Chipper Jones has received various items from opposing teams during his farewell tour around MLB. A cowboy hat here, a surfboard there. You know the deal. However, given his history of tormenting the Mets, many wondered what he would receive from the club upon arriving to Citi Field today. Perhaps something traditional like a gold watch? Maybe something a bit more sentimental like a seat from Shea Stadium? How about a one-way ticket back to Atlanta? Nope.
Via the Mets’ Twitter account, COO Jeff Wilpon presented Jones with a painting by artist Charles Fazzino during a press conference before tonight’s game:
That’s…interesting. Just in case you can’t tell, the pop piece depicts Jones back at Shea Stadium, complete with a fan yelling “Larrrry” from the stands. That’s a cool touch. According to David O’Brien of the Atlanta Journal-Constitution, a mix of boos and cheers could be heard when the Mets showed a video before the game of Jones receiving his going away present. Many words were wasted on whether the Mets should pay tribute to Jones at all, but it looks like they handled this situation just about right. If only they could do that a little more often.
The Dodgers pulled through the five-game Championship Series without Corey Seager, but they’re counting down the days until their prized slugger/shortstop can make his first World Series appearance. He still has a ways to go before he can return to the field, however. Bill Plunkett of the OC Register reports that while Seager has been hitting off a tee, taking soft toss and running the curves of the infield, he’ll need to practice hitting in a simulated game before he can rejoin the team next Tuesday.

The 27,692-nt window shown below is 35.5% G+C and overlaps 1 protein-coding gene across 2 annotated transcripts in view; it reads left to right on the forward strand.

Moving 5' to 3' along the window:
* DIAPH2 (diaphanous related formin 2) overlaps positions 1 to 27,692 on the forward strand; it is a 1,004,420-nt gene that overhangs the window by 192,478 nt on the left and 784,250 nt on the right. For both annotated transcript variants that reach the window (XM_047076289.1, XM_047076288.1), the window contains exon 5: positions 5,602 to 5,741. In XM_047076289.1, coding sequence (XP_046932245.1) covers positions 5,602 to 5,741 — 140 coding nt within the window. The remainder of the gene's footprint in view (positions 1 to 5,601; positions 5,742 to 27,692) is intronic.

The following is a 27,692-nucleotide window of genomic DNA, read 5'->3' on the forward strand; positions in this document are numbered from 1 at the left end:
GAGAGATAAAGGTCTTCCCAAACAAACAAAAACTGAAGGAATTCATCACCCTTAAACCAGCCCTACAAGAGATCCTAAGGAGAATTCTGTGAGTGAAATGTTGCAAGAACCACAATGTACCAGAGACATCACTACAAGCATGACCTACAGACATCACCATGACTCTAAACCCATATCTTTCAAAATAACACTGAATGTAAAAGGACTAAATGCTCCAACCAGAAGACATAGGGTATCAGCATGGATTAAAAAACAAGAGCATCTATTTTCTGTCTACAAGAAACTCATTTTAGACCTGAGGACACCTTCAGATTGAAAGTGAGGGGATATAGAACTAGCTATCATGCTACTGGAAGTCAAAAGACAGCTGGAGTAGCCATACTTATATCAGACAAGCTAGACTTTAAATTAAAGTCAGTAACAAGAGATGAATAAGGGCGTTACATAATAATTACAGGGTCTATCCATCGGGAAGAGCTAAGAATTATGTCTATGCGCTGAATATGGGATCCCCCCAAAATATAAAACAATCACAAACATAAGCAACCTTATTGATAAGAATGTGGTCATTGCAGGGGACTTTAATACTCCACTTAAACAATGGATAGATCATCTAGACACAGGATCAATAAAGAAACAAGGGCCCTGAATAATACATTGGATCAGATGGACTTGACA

The 23-year-old infielder went 3-for-15 with a triple and two RBI in the NLDS earlier this month. He was sidelined in Game 3 of the series after making a bad slide into second base and sustaining a lower back strain. Although he’s made fairly rapid progress in his recovery over the last two weeks, he’s not back at 100% just yet, and Roberts said he won’t make a final decision on his status until it gets closer to game time. Even if Seager makes a successful return to his starting position, the Dodgers may not get the same .295/.375/.479 hitter they relied on during the regular season.
Provided that everything goes smoothly over the next two days, though, there’s a decent chance Seager will find his way to the infield — or, at the very least, to the plate. “We’re very optimistic,” Roberts said Saturday. “Corey doesn’t want to be denied.”